Karnataka Chief Minister B S Yeddyurappa’s image-saving attempt to constitute a probe commission on land allotment irregularities snowballed into a controversy with state’s Lok Ayukta describing it as ‘violation of rules’ and opposition parties questioning suitability of the retired judge heading the inquiry.
Lok Ayukta Justice Santosh Hegde, who has been probing charges leveled against Yeddyurappa in a complaint by JD(S) leaders, questioned the government’s move in forming the commission before taking a prior consent from him.
JD(S) questioned the suitability of probe commission head Justice B Padmaraja, a retired High court judge, alleging that he received a plot from a society, which was accused of irregularities and the case was being heard by the court of law.
In a letter to the chief secretary, Justice Hegde said, “I am investigating a few cases of land scams filed against the chief minister. At this juncture a judicial probe has been announced without my consent, violating the Karnataka Lok Ayukta Act of 1984."
“The Act has a provision that the government can order a probe into any issue before Lok Ayukta only after taking his consent. They did not have any courtesy to consult me (before launching a parallel probe),” he said.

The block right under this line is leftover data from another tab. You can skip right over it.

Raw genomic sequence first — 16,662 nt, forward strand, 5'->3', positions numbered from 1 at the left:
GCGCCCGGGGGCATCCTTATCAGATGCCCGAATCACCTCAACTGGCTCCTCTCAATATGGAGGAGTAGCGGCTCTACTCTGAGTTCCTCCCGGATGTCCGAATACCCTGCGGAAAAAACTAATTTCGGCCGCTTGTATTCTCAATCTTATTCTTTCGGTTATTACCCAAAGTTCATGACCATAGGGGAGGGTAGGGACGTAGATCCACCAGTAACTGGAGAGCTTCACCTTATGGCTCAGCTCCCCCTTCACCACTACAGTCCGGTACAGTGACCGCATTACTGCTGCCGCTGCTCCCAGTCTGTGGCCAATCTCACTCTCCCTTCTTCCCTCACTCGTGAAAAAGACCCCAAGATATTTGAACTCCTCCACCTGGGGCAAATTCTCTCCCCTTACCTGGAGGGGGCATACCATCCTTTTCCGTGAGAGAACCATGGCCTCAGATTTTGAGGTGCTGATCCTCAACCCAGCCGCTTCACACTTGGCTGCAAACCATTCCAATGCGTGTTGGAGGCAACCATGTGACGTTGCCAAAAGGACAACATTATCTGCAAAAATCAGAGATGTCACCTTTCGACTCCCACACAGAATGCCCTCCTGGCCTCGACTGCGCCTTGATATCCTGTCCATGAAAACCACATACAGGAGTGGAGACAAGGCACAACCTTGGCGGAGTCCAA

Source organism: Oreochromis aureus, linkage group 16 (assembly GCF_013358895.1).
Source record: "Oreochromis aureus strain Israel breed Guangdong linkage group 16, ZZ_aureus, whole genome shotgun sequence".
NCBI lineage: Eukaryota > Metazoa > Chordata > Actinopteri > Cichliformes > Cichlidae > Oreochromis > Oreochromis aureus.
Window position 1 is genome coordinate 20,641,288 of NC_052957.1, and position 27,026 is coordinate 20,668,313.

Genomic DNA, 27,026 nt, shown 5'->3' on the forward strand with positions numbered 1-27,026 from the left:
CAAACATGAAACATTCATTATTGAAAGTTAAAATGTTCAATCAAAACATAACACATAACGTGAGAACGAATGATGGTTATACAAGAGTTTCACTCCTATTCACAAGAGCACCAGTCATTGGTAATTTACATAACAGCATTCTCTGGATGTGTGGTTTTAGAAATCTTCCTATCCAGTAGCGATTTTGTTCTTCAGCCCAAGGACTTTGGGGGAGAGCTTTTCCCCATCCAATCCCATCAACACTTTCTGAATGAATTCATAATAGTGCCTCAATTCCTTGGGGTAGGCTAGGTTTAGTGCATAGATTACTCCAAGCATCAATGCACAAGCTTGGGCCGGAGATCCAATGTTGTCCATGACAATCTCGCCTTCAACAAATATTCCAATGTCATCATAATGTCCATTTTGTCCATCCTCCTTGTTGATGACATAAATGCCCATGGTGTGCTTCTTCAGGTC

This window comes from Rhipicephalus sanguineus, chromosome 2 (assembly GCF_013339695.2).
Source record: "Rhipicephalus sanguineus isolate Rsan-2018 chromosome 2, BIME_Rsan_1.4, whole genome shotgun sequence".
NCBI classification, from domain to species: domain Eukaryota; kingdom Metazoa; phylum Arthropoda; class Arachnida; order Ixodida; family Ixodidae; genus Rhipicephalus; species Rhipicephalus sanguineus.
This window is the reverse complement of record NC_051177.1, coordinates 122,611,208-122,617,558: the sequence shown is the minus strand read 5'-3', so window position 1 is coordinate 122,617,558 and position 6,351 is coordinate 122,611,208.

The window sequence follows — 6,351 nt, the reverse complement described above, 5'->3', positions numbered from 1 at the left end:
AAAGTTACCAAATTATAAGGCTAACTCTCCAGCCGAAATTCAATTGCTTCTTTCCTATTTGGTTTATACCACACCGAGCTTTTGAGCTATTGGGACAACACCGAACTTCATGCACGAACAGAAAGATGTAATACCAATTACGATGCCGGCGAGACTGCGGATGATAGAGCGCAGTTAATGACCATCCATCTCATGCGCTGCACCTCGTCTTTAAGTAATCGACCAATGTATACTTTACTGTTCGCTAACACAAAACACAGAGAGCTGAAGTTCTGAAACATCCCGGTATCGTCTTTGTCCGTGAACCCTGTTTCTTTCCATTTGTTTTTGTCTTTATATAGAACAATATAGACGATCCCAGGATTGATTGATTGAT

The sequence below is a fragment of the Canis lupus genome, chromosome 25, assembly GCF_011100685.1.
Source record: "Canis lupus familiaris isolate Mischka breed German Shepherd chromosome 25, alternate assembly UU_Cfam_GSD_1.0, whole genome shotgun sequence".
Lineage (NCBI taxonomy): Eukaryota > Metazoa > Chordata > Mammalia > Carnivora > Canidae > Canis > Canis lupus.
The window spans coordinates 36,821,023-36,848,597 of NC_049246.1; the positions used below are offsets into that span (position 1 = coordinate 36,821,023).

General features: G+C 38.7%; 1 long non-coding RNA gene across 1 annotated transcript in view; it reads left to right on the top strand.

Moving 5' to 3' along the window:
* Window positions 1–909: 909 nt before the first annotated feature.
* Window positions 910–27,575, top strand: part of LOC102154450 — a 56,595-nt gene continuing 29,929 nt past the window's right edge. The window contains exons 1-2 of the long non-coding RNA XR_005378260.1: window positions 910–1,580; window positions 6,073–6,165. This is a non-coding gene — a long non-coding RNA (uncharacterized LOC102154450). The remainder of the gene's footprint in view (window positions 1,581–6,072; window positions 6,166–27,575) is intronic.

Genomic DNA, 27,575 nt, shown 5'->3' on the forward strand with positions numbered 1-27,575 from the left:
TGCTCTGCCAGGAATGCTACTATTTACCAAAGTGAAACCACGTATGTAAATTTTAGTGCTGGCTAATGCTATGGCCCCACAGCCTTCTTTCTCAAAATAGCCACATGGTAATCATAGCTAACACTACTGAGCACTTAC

Higher Education Minister V S Acharya claimed that the commission was formed under the Central Commission of Inquiry Act, which supersedes state legislations.
Dismissing the notion, Justice Hegde said he would continue his investigation into the complaints received by him regarding land allotment through Karnataka Industrial Area Development Board (KIADB). “I am investigating cases against 14 state ministers..., have received seven complaints against the chief minister since I took over,” he said.
He asked the government to wind up the Lok Ayukta “if it had lost faith in it”.
The controversy blew up when government on Friday asked Justice Hegde to give a status report on the cases referred to him in the past – from allegations of illegal mining to awarding public private participation projects.
As the stalemate between the government and Lok Ayukta refused to end, JD(S) President H D Kumaraswamy questioned the commission saying that Justice Padmaraja had received a plot from Karnataka State Judicial Department Employees House Building Cooperative Society. Several High Court judges were its members.
A committee of Karnataka Assembly had probed land acquisitions by the society in 2007 and had concluded that the society had “become the leading law-breaker without the least fear or care of law, propriety or public interest”.
Three former judges of the high court - Justices K. Jagannath Shetty, G.P. Shivaprakash, M.P. Chinnappa - had filed a case against the society, alleging various illegalities in its membership, site allotment to kin of office bearers and selling sites meant for park and other common amenities.
The case was still being heard by the High Court.